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(200405 through 200910). The shows Survivor, the Idol series, The Amazing Race, the America's Next Top Model series, the Dancing With The Stars series, The Apprentice, Fear Factor and Big Brother have all had a global effect, having each been successfully syndicated in dozens of countries. There have been at least three television channels devoted exclusively to reality television: Fox Reality in the United States, launched in 2005, Global Reality Channel in Canada in 2010, and Zone Reality in the UK, launched in 2002. (The Canadian and British channels still exist; Fox Reality ended in mid-2010). In addition, several other cable channels, such as MTV and Bravo, feature original reality programming as a mainstay.[14] Mike Darnell, head of reality TV for the US Fox network, was quoted as saying that the broadcast networks (NBC, CBS, ABC and Fox) "might as well plan three or four [reality shows] each season because we're going to have them, anyway."[14] During the early part of the 2000s, network executives expressed concern that reality-television programming was limited in its appeal for DVD reissue and syndication. Despite these concerns, DVDs for reality shows have sold briskly; Laguna Beach: The Real Orange County, The Amazing Race, Project Runway, and America's Next Top Model have all ranked in the top DVDs sold on Amazon.com, and DVDs of The Simple Life have outranked scripted shows like The O.C. and Desperate Housewives. Syndication, however, has indeed proven problematic; shows such as Fear Factor, COPS and Wife Swap in which each episode is self-contained can indeed be rerun fairly easily, but usually only on cable television and/or during the daytime (COPS and America's Funniest Home Videos being exceptions). Season-long competitions such as The Amazing Race, Survivor, and America's Next Top Model generally perform more poorly and usually must be rerun in marathons to draw the necessary viewers to make it worthwhile. Another option is to create documentaries around series including extended interviews with the participants, such as the NFL Films-style documentary American Idol Rewind and the pay-per-view Jerry Springer Too Hot for TV series are examples of using this strategy. COPS has had huge success in syndication, direct response sales and DVD. A FOX staple since 1989, COPS is, as of 2008, in its 21st season, having outlasted all competing scripted police shows. Another series that has seen wide success is "Cheaters", which has been running for 10 seasons in the US and is syndicated in over 100 countries worldwide. In 2007, according to the Learning and Skills Council, one in seven UK teenagers hopes to gain fame by appearing on reality television.[15] In 2001, the Academy of Television Arts and Sciences added the reality genre to the Emmy Awards with the category of Outstanding Reality Program. In 2003, to better differentiate between competition and informational reality programs, a second category Outstanding Reality-Competition Program was added. In 2008, a third category, Outstanding Host for a Reality or Reality-Competition Program was added. In 2010, the Tester became the first reality television show ever aired over a videogame console. The show entered its second season in the same year. [16]

The genre of reality television consists of various subgenres.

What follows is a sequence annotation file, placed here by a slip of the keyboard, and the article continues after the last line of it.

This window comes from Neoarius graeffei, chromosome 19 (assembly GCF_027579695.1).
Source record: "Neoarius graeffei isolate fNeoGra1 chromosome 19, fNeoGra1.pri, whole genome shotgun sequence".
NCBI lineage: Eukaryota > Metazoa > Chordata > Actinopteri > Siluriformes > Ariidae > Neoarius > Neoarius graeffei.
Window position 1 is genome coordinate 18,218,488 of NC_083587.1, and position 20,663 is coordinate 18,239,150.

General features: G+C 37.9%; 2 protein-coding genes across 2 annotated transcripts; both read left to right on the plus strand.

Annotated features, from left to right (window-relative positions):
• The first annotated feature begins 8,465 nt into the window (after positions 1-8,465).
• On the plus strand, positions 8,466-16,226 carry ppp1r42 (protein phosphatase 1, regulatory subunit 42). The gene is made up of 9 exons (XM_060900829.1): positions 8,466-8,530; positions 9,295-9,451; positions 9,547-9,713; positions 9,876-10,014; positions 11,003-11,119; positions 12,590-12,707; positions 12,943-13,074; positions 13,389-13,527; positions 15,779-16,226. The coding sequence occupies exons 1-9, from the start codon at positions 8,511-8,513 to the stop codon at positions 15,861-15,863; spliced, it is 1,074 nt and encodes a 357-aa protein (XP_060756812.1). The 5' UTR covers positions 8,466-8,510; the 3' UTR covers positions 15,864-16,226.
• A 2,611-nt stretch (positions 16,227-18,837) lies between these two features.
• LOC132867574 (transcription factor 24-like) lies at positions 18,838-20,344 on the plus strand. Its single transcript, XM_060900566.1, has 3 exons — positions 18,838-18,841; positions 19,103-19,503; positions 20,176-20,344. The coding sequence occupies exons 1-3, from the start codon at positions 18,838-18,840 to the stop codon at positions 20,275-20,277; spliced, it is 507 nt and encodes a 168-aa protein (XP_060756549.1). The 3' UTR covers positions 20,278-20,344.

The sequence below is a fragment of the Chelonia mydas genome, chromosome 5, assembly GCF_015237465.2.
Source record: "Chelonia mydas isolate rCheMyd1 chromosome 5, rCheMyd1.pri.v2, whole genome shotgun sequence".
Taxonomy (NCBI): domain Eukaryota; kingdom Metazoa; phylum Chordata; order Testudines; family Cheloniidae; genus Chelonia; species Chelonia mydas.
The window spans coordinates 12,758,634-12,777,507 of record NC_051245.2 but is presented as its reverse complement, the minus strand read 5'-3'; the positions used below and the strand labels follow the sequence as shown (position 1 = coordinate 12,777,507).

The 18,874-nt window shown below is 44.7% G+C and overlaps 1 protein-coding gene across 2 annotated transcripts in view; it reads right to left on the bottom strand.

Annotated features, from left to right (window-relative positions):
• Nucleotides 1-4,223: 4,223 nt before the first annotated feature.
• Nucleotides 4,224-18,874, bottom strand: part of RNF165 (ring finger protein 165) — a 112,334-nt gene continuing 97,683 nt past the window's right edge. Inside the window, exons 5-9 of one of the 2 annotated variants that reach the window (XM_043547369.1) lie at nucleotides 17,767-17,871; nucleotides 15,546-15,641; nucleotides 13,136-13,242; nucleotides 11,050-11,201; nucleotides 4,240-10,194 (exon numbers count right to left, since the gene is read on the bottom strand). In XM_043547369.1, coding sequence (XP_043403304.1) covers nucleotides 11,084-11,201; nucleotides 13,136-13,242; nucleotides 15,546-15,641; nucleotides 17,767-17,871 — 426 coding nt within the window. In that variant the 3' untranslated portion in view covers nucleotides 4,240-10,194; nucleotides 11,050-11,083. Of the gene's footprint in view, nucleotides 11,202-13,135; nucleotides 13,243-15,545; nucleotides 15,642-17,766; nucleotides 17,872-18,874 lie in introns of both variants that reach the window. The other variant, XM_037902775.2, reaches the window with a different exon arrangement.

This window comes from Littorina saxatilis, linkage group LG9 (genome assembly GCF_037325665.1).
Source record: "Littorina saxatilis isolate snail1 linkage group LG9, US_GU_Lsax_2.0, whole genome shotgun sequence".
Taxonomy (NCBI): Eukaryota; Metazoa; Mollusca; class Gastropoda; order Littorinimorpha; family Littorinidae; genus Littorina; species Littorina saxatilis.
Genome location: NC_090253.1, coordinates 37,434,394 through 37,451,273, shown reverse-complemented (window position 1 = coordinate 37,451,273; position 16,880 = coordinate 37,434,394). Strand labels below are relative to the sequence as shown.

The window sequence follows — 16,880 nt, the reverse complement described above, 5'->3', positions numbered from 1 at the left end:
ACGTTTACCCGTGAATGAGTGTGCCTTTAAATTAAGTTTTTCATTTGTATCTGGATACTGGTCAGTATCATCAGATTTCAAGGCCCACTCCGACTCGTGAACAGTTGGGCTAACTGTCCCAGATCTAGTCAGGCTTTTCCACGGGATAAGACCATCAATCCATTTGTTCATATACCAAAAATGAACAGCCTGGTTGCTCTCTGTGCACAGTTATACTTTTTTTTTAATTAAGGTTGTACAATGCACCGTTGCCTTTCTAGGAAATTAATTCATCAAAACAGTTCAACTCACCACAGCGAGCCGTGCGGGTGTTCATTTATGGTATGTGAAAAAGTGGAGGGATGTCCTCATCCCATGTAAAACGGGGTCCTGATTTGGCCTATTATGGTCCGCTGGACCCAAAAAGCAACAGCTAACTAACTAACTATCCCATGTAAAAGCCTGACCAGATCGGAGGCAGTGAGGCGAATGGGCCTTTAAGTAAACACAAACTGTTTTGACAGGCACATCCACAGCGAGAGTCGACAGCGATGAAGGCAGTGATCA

Documentary-styleIn many reality TV programs, camera shooting and footage editing give the viewer the impression that they are passive observers following people going about their daily personal and professional activities; this style of filming is often referred to as fly on the wall or factual television. Story "plots" are often constructed via editing or planned situations, with the results resembling soap operashence the terms docusoap and docudrama. In other shows, a cinma vrit style is adopted, where the filmmaker is more than a passive observertheir presence and influence is greatly manifest.

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Reality television - Wikipedia, the free encyclopedia

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Within documentary-style reality television are several subcategories or variants: Special living environment Some documentary-style programs place cast members, who in most cases previously did not know each other, in artificial living environments; The Real World is the originator of this style. In almost every other such show, cast members are given a specific challenge or obstacle to overcome. Road Rules, which started in 1995 as a spin-off of The Real World, started this pattern: the cast traveled across the country guided by clues and performing tasks. Big Brother is probably the best known program of this type in the world with different versions produced in many countries around the globe. Another example of a show in this category The 1900 House, involves historical re-enactment with cast members hired to live and work as people of a specific time and place. 2001's Temptation Island achieved some notoriety by placing several couples on an island surrounded by single people in order to test the couples' commitment to each other. U8TV: The Lofters combined the "special living environment" format with the "professional activity" format noted below; in addition to living together in a loft, each member of the show's cast was hired to host a television program for a Canadian cable channel. Celebrities Another subset of fly-on-the-wall-style shows involves celebrities. Often these show a celebrity going about their everyday life: notable examples include The Anna Nicole Show, The Osbournes, Newlyweds: Nick and Jessica and Hogan Knows Best. In other shows, celebrities are put on location and given a specific task or tasks; these include Celebrity Big Brother, The Simple Life, Tommy Lee Goes to College, The Surreal Life, and I'm a Celebrity... Get Me out of Here!. VH1 has created an entire block of shows dedicated to celebrity reality, known as "Celebreality". Professional activities Some documentary-style shows portray professionals either going about day-to-day business or performing an entire project over the course of a series. No outside experts are brought in (at least, none appear on screen) to...